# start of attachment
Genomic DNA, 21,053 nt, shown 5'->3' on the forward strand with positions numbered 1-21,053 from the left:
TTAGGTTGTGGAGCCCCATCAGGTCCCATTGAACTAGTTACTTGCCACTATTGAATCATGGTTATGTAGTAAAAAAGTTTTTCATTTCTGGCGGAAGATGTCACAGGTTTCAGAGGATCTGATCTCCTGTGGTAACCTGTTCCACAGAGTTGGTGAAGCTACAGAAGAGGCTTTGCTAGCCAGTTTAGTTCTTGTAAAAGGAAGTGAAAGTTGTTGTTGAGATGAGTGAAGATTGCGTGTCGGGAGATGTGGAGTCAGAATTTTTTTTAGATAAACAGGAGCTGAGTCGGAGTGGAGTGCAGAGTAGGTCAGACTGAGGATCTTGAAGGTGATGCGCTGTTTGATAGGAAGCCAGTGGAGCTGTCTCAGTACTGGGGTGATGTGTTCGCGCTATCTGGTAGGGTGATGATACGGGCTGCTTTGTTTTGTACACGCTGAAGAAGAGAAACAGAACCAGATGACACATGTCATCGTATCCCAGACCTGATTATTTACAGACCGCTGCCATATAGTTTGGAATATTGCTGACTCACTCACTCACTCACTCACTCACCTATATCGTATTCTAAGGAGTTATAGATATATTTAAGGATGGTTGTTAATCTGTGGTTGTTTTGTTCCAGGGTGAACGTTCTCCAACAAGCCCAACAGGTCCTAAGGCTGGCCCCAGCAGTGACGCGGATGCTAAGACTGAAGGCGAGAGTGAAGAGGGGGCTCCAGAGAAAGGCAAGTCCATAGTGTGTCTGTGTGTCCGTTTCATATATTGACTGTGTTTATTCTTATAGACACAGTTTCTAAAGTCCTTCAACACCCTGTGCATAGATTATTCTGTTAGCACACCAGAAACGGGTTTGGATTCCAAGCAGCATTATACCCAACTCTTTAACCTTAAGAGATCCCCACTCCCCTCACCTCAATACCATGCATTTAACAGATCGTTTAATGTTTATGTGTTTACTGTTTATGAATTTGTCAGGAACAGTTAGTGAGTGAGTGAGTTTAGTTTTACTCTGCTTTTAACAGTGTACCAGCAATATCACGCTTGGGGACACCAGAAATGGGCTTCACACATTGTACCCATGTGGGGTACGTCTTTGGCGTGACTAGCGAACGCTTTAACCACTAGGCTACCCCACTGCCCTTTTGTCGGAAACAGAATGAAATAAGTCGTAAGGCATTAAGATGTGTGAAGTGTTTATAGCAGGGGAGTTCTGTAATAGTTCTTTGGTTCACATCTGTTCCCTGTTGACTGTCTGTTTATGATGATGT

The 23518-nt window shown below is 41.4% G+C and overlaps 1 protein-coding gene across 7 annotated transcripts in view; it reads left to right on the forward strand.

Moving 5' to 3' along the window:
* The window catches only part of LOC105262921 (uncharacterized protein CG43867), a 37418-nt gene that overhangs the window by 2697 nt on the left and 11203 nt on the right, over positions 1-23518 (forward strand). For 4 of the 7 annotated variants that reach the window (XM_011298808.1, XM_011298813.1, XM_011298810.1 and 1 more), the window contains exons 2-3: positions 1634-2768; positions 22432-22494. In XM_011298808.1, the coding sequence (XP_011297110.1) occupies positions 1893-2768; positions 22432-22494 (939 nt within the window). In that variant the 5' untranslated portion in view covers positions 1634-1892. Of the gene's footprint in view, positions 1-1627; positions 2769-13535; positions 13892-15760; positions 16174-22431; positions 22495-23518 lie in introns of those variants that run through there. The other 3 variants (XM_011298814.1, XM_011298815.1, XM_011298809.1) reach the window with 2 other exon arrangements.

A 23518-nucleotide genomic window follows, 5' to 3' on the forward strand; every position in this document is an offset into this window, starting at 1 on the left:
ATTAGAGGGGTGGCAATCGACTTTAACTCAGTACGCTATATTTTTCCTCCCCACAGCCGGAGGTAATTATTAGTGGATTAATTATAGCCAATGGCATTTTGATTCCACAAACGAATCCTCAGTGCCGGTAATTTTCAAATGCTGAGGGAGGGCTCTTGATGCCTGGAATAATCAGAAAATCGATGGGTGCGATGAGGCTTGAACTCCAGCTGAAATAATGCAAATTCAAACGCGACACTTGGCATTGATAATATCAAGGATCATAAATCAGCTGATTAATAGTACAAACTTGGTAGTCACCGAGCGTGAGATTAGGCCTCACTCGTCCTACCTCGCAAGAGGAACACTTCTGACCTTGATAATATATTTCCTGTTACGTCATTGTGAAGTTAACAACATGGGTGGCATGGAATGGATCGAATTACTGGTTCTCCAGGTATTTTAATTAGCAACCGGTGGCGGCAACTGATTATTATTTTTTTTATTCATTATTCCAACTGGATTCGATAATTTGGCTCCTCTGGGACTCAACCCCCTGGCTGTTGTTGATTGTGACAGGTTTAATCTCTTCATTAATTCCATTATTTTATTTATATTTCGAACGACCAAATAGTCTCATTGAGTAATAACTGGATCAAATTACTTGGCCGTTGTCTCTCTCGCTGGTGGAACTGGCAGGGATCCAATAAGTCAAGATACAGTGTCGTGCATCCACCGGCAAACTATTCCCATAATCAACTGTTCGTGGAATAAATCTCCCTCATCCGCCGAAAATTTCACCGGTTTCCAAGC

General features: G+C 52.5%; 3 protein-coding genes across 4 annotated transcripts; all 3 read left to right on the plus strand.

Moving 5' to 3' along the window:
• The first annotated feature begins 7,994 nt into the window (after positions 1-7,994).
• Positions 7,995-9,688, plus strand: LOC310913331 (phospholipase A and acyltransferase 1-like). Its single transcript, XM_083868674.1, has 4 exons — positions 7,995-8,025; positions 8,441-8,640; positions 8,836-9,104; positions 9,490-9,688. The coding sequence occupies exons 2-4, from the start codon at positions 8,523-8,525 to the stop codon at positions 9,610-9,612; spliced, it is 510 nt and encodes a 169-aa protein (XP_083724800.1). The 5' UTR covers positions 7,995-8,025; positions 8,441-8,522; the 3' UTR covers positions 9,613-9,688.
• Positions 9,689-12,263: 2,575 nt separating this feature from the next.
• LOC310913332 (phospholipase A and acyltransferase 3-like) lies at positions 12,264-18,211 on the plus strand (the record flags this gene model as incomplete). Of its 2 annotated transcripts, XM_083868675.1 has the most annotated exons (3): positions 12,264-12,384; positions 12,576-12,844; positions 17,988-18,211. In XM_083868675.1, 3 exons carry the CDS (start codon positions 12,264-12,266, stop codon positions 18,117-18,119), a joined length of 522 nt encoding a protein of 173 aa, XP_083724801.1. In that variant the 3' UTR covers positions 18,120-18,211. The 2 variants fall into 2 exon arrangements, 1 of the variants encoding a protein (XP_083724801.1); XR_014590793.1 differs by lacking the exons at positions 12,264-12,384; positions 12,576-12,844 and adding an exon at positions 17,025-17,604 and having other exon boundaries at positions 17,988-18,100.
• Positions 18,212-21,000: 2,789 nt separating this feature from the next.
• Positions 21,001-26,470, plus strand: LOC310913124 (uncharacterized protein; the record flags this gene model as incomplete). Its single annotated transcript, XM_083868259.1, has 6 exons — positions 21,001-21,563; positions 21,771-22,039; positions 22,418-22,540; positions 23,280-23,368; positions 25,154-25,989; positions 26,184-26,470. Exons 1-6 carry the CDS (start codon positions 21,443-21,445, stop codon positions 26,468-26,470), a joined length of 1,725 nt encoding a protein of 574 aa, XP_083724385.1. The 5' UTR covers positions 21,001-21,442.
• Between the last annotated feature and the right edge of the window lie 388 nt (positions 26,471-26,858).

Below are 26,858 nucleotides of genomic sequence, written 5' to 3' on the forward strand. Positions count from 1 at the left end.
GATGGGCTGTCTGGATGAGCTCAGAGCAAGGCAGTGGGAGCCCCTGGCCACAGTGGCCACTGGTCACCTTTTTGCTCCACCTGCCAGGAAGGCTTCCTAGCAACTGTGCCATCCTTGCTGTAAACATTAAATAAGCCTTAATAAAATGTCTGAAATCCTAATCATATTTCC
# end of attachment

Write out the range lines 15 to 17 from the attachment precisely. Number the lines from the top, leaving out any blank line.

• Positions 21,001-26,470, plus strand: LOC310913124 (uncharacterized protein; the record flags this gene model as incomplete). Its single annotated transcript, XM_083868259.1, has 6 exons — positions 21,001-21,563; positions 21,771-22,039; positions 22,418-22,540; positions 23,280-23,368; positions 25,154-25,989; positions 26,184-26,470. Exons 1-6 carry the CDS (start codon positions 21,443-21,445, stop codon positions 26,468-26,470), a joined length of 1,725 nt encoding a protein of 574 aa, XP_083724385.1. The 5' UTR covers positions 21,001-21,442.
• Between the last annotated feature and the right edge of the window lie 388 nt (positions 26,471-26,858).

Below are 26,858 nucleotides of genomic sequence, written 5' to 3' on the forward strand. Positions count from 1 at the left end.